Coffee is a beverage that has been around a long time, and one that takes many forms. Making a really good cup of coffee is both a skill and an art form; in fact the way in which some types – such as the latte – are made and presented has been directly elevated to an art form complete with world championships (thanks largely to the work of David Schomer and the baristas at Espresso Vivace in Seattle, Washington State in the case of the latte).
As a coffee lover, I genuinely appreciate the skill and care that goes into making a really good cup of coffee; as someone who appreciates artistic expression, I also admire the beauty and expression that goes into creating the perfect piece of latte art – so much so that since purchasing a fabulous Sage duel boiler expresso maker, I’ve been attempting to learn latte art for myself!
Someone else who has opted to use her love of coffee as a means for artistic expression is Mara Telling, and we can witness this at Frank Atisso’s Art Korner Gallery III, where she presents a collection of specially-produced images under the title Coffee. In all, thirteen images are offered – three of them forming a trilogy – which all present a fun examination of the coffee lover’s relationship with their beverage of choice.
Each of the ten individual pieces might be seen as something of a eye-wink metaphor: the velveteen touch of a really well made mocha in which the wine-like accent of the bean has been retained without any over-egging of its natural acidity such that its taste is like that of a lover’s kiss; the idea that we can feel safe and at home as much with a cup of good coffee as we can in the room stuffed with furnishings; that the comfort of a perfect latte can be as relaxing (or invigorating, depending on one’s mood!) as a visit to the spa, and so on.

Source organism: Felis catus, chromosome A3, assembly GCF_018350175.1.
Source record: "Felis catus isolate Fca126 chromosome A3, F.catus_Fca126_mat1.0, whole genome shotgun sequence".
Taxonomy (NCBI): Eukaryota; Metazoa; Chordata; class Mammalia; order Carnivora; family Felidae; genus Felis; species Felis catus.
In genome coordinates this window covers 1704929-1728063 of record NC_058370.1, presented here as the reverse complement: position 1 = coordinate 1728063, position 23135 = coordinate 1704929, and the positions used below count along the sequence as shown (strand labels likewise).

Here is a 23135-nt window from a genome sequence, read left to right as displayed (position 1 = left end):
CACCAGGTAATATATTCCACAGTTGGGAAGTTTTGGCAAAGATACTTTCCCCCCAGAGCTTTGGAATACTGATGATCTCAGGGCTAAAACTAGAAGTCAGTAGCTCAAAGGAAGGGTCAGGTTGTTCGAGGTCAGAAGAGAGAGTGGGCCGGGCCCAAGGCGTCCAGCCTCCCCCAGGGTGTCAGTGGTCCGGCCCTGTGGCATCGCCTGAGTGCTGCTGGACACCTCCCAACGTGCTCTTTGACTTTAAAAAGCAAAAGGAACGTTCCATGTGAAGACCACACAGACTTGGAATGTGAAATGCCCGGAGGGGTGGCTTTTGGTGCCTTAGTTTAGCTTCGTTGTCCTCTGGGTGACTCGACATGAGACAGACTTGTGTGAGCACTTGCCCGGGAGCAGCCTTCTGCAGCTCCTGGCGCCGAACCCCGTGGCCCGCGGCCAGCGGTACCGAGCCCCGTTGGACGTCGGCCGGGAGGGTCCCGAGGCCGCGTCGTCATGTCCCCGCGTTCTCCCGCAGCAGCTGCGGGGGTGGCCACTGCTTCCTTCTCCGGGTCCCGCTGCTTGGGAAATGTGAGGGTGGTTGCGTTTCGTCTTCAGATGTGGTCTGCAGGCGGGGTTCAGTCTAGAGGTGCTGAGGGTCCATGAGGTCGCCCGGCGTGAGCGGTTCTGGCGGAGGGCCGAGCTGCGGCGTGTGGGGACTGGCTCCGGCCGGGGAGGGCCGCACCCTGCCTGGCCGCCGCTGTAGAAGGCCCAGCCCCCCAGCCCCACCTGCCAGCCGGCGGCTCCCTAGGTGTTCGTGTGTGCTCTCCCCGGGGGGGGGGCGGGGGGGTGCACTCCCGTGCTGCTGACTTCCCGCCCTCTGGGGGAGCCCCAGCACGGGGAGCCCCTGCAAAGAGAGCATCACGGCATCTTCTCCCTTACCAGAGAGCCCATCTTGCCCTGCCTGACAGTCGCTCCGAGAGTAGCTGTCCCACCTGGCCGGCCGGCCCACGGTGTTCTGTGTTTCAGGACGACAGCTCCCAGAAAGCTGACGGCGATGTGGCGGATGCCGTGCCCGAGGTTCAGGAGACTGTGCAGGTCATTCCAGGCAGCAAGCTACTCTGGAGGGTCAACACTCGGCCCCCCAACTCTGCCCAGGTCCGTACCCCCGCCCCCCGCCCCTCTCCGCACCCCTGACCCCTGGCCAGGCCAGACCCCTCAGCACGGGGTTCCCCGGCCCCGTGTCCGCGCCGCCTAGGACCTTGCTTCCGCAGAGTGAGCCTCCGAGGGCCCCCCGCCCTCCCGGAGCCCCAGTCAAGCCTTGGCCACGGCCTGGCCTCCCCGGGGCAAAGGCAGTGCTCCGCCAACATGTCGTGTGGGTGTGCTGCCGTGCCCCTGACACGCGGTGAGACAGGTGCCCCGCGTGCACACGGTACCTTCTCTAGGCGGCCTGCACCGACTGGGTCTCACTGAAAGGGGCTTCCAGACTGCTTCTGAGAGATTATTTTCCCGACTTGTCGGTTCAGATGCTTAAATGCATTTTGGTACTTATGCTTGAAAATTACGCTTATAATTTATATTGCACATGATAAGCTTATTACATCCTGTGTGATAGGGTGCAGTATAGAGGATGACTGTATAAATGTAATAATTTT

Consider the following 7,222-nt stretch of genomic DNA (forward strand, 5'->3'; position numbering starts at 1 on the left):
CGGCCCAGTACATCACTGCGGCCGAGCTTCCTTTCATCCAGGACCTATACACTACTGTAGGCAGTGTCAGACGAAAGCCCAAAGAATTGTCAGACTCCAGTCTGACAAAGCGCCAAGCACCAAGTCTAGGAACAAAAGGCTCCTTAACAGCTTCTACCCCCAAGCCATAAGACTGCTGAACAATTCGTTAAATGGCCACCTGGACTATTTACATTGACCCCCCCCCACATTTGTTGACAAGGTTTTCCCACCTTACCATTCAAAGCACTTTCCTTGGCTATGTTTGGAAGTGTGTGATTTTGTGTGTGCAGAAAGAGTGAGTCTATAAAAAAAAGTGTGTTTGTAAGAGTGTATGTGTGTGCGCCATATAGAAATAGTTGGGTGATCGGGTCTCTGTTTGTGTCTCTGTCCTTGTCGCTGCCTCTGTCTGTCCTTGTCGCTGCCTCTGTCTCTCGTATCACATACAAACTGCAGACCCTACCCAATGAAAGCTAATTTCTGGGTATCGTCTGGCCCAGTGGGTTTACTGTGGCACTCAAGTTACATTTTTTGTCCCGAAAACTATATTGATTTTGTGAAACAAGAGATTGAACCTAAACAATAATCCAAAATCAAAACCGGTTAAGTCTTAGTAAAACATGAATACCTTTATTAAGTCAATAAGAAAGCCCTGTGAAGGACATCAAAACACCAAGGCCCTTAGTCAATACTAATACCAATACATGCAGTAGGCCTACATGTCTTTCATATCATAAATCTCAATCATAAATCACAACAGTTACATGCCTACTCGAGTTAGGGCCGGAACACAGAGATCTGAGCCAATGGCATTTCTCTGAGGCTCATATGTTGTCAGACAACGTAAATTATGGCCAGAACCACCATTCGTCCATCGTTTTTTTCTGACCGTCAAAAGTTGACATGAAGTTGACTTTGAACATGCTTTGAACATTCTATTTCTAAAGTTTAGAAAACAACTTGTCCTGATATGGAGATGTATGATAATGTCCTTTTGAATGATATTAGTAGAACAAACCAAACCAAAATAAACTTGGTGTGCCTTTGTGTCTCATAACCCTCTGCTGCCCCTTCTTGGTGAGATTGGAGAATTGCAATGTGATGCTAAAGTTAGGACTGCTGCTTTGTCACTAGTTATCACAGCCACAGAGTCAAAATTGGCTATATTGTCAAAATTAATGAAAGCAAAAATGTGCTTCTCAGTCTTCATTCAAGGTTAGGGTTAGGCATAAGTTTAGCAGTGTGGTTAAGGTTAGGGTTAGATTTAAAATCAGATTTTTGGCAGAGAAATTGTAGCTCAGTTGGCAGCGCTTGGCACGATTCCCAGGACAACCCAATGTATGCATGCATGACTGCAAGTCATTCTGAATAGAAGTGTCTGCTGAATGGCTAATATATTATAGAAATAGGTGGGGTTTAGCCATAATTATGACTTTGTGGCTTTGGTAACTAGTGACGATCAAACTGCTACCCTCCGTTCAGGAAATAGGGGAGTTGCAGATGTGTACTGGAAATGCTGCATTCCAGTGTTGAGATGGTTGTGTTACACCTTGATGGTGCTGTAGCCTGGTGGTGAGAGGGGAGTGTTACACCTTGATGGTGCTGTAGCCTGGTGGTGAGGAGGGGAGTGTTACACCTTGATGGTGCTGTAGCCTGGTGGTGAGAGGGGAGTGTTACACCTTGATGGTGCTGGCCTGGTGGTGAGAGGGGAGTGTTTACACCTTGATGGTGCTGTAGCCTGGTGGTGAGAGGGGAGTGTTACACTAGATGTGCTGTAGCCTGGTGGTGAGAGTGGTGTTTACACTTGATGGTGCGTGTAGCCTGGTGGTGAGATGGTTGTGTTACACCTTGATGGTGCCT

Nor are they overly reverential; Coffee Ride joyously celebrates the wild kick of caffeine that can mean so much, while Coffee Break reflects of the coffee drinker’s almost voyeuristic indulgence of people watching while sipping an innocent cup or mug; whilst Haute Coffture pokes fun at the serious coffee drinkers almost snobbish approach to appreciating the beverage. Thus, within all ten pieces lies something anyone who enjoys coffee will both recognise and have cause to smile about.
And nor is the art of making coffee forgotten, celebrated as it is through Coffee Trilogy, focused on a marvellous gacha set previously offered by Andraus Thor. With a hand bean grinder, moka pots and a traditional Turkish coffee maker (among other items), the set brings the full richness and delight of “traditional” coffee brewing (and skill) to Second Life.
Rounded-out by an interactive coffee bar – grab yourself a cup of coffee and sit and people-watch others as they come and go within the gallery or take a ride on the giant cup of coffee as it turns slowly (and perhaps capture yourself on camera) – Coffee is a display of art than is both fun to witness, and which also speaks to Mara’s talent as a self-taught photographic artist; one who fully understands the use of colour, light, framing and cropping, and the need for subtlety in their use to produce pictures that are instantly pleasing to the eye.
- Art Korner Gallery III (Deju, rated Moderate)
Published by Inara Pey
Eclectic virtual world blogger with a focus on Second Life, VR, virtual environments and technology. View all posts by Inara Pey